Rocking the boat
A few random thoughts: I listened to a great interview yesterday with Julie Ann Horvath on Shoptalk talking, amongst other things, about her resignation from Github (which you should absolutely read about and has been covered much better than I could elsewhere) and her thoughts on startup culture.
It's a wide ranging discussion, with a lot of different insights. One particular quote by Julie about startup diversity resonated with a conversation I'd just had with my wife Steph:
I feel like what startups do a lot is they look for people who aren't going to rock the boat. Um, fuck that. Look for people who will rock it as much as possible, but care when they do.
Disruption can be really positive, encouraging ongoing growth and experimentation, both of which are really important to creativity and culture. This is balanced against familiarity and structure which are grounding and integral to a sense of place and belonging. People have varying appetites for change and the ideal balance between the two is different for everyone – I don't think that it's a thing you are ever supposed to get ‘right’, but rather it's the ongoing questioning and adjustment that keeps the culture healthy, current and humane.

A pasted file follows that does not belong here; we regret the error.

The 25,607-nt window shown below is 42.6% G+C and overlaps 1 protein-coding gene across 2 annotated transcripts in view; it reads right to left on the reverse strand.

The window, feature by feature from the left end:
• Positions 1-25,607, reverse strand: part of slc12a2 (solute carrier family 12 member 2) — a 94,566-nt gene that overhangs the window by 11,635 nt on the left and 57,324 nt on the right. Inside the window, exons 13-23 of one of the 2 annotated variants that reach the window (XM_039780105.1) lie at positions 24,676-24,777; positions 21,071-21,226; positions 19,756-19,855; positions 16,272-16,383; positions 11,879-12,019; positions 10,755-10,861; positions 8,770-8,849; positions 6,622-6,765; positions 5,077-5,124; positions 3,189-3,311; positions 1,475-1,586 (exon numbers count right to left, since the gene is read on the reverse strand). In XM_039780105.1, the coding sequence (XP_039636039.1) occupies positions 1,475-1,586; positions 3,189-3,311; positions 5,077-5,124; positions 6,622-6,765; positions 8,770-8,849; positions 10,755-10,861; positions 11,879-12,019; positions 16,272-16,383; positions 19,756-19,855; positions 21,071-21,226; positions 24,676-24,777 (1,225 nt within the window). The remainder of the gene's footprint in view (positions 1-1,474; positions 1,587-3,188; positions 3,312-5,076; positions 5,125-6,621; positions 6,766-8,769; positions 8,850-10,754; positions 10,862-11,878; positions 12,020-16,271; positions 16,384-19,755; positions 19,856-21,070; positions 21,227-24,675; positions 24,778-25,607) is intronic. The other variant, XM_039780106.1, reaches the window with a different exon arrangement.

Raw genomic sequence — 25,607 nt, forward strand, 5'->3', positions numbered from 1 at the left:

My typography lecturer, Stephen Banham of Letterbox, once topped off a talk on the basics of typographic style by telling us that is was actually okay to break all of the ‘rules’ he had just drummed into us, but we had to understand them before we could know why we might want to. Or in other words, rules and structure provide a good working default that suit a lot of cases – we shouldn't be afraid to go beyond them, but if we are going to do so with integrity, we need to have a reason.
I think this translates really well to what Julie was talking about. In a healthy positive workplace culture there should always be some degree of challenge to the status quo, but it should be with integrity, care and always for the best interests of people.